sumptuous, and paradoxical, have eagerly communicated to ihe world their opinions : mounted upon the charity of vanity, they have made much of little things, trying to reverse the argument of the proverb, ex nihilo nihil fit.

Some have exclaimed—Very fit subjects, indeed, for deification after death, were those who were never known to do the least good while living! To make vows of idleness and beggary in the midst of ignorance, enthusiasm, and nastiness, and glorying in such infamy while here, and their admirers sainting them afterward, is an eccentric stretch of the human mind scarcely credible, but which the Romish calendars, in which no day was free from a saint, and some days ride double, will evince. In some countries no man dare plough his own ground on certain days, because he must commemorate some unknown person, whom another unknown person has placed in heaven by his own private authority. Certain it is, that the saints cause a considerable waste of time, for the Portuguese, on account of the number of saints' days and holidays, in which they are not allowed to labour, waste a third part of the year.

But of the validity of this saintship, it has been remarked, that there never was, is, or will be, so holy a man, (Christ only excepted,) who hath not been spotted with sin himself, and had need to pray continually for remission and forgiveness of his own sins,--and yet prayers are addressed to saints ! Dead men, who, if they are allowed cognizance of the fact, must be eternally blushing for the absurdity of those who offer them up. Canonization, however, does not now take place until fifty years after the death of the person.

ST. ANTHONY'S SERMON TO THE FISH. St. Anthony, who lived about six hundred years ago, is the favourite saint of Padua: in the church there, is a magnificent monument to his memory. His life was extraordinary ; but the most remarkable part of it was his admirable sermon to an assembly of fishes, and which, being a very extraordinary thing, and the only sermon to be found in this work, we shall give entire. But first we should preinise, that, when the heretics would not regard his preaching, he betook himself to the sea-shore, where the river Maxechin disembogues itself into the Adriatic. He here called the fish together, in the name of God, that they might hear his holy word. The fish came swimming towards him, in such vast shoals, both from the sea and from the river, that the surface of the water was quite covered with their multitudes. They quickly ranged themselves according to their several species, into a very beautiful congre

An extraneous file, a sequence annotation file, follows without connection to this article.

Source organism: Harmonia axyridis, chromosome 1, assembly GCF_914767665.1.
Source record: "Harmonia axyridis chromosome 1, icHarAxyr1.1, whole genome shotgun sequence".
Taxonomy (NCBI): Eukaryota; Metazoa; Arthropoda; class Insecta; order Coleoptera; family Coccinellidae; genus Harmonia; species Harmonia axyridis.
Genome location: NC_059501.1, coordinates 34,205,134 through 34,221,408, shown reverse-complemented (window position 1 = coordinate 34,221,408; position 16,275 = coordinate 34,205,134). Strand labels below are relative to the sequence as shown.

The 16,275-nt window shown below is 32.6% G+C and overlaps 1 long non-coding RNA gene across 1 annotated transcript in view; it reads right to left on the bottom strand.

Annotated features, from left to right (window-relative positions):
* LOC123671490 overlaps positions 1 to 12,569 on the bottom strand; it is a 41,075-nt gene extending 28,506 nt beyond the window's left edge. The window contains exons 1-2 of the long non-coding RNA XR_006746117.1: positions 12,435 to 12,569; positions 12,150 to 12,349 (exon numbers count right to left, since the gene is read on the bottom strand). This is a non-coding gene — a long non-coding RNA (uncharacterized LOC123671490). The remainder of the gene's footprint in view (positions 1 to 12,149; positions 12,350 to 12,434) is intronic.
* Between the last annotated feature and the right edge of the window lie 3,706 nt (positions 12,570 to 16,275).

gation, and, like so many rational creatures, presented theinselves before him to hear the word of God. St. Anthony was so struck with the miraculous obedience and submission of these devout fish, that he found a secret sweetness distilling upon his soul, and at last addressed himself to them in the following words :-“ Although the infinite power and providence of God, my dearly beloved fish! discovers itself in all the works of his creation, as in the heavens, in the sun, in the moon, and in the stars ; in this lower world, in man, and in other perfect creatures; nevertheless, the goodness of the Divine Majesty shines out in you more eminently, and appears in a more particular manner, than in any other created beings. For, notwithstanding you are comprehended under the name of reptiles, partaking of a middle nature between stones and beasts, and imprisoned in the deep abyss of waters; notwithstanding you are tossed among billows, thrown up and down by tempests, deaf to hearing, dumb to speech, and terrible to behold; not withstanding, I say, these natural disadvantages, the Divine Greatness shows itself in you after a very wonderful manner. In you are seen the mighly mysteries of an infi. nite Goodness! The Holy Scripture has always made use of you as the types and shadows of some profound sacra